When audiences watch Amber Burgess glide practically perfectly from the rafters to the stage in the role of Mary Poppins they won’t need to know she spent months in training for the event. Young and old alike need only watch in delight as this year’s holiday musical comes to life at the Round Barn Theatre at Amish Acres.

Burgess demonstrated this bit of theater magic recently at the conclusion of the preview of the 2016 season. It is more than just a matter of wearing a harness beneath her costume. She underwent intense physical training in Chicago so that she would be strong enough to maintain her balance as she flies about the theater.

Jeremy Littlejohn, Artistic Director of the Round Barn and director of “Mary Poppins,” admitted that audiences will have expectations when they come to see the show. “Anytime you have something that was a movie it’s tricky, because a lot of time a film will film at a lot of locations, many that appear only once. That by itself makes this a massive show.”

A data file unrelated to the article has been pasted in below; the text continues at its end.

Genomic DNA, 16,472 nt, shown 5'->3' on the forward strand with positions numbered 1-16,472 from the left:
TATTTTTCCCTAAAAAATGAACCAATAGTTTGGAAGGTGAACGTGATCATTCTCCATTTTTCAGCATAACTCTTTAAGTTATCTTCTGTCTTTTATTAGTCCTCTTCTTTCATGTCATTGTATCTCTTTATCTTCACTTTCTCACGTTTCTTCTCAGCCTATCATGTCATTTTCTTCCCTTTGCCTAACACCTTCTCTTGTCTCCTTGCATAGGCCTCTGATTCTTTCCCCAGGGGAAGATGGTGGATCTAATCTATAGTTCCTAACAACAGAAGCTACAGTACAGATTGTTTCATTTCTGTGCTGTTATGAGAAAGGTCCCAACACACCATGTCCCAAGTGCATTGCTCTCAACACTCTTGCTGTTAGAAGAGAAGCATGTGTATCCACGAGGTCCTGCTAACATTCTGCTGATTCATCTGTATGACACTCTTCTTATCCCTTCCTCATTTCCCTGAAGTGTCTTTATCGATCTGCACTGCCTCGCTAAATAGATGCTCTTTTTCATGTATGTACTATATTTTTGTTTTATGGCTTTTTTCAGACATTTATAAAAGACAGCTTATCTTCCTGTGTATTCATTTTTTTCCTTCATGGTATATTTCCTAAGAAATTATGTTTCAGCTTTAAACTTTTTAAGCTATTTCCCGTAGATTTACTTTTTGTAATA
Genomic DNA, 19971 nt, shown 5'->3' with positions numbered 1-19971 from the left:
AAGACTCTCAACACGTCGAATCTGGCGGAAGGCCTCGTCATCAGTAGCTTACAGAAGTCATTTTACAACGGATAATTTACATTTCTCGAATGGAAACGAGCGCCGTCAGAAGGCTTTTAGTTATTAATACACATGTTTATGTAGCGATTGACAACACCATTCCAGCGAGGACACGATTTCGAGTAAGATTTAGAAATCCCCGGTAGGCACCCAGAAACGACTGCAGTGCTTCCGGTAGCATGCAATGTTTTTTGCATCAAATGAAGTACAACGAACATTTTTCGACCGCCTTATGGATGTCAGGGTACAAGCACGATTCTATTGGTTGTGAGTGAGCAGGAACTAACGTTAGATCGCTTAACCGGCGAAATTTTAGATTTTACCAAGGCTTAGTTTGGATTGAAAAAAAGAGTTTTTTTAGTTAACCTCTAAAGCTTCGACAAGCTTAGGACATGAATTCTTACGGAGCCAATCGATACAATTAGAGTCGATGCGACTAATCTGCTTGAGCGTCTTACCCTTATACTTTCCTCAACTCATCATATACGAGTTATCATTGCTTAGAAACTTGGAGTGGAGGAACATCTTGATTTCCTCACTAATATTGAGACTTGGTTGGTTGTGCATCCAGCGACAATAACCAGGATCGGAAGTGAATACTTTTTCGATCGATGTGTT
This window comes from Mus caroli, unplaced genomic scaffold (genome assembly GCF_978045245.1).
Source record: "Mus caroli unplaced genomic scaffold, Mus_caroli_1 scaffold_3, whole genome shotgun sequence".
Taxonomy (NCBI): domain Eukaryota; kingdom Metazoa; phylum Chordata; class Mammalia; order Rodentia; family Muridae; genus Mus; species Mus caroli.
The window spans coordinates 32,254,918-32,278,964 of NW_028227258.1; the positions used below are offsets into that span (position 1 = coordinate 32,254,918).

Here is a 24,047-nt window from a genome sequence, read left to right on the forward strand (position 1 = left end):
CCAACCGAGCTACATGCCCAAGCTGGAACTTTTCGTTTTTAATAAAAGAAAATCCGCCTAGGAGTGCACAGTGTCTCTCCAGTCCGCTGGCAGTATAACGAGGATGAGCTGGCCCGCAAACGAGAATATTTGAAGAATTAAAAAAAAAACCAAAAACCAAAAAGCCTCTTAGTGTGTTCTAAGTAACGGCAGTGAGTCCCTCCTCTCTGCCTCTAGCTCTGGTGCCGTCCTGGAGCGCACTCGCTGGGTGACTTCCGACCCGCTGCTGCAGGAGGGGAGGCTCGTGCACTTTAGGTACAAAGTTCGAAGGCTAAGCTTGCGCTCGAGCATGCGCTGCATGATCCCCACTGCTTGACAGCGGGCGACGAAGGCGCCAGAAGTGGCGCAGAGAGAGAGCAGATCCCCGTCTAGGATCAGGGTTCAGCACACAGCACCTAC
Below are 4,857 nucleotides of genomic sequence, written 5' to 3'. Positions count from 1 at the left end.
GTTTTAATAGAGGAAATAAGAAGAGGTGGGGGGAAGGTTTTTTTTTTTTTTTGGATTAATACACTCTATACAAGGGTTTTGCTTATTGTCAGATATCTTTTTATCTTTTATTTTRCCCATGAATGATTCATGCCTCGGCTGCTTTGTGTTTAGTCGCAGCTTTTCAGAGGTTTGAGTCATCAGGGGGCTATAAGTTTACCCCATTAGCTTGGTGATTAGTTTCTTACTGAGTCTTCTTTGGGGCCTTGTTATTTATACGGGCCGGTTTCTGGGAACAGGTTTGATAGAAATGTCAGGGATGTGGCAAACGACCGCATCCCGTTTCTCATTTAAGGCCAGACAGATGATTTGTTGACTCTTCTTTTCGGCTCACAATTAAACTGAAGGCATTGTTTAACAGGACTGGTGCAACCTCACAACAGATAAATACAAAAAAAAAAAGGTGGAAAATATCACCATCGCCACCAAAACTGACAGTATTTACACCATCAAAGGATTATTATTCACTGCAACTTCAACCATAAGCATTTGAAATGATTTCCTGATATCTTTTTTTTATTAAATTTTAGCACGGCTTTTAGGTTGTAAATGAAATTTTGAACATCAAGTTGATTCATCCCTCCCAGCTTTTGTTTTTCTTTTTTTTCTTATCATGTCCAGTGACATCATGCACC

That means that the members of the large cast, most of whom are playing more than one part, have one more role to play -- they’ll be setting the stage during all the scene changes.” All of that will happen under the guidance of Technical Director Tom Slavey.

How did the show come to be? It’s common enough for stories, books, and plays to be adapted into musicals, but how do you make a musical out of a musical? You start with the stories of P.I. Travers about her famed character Mary Poppins, layer it with the many songs of from the beloved 1964 Disney film featuring the music of the famed Richard M. Sherman and Robert B. Sherman, add the Book by Downtown Abbey writer Julian Fellowes, mix new songs and additional music and lyrics by George Stiles and Anthony Drewe and stir vigorously with the genius of Cameron Mackintosh.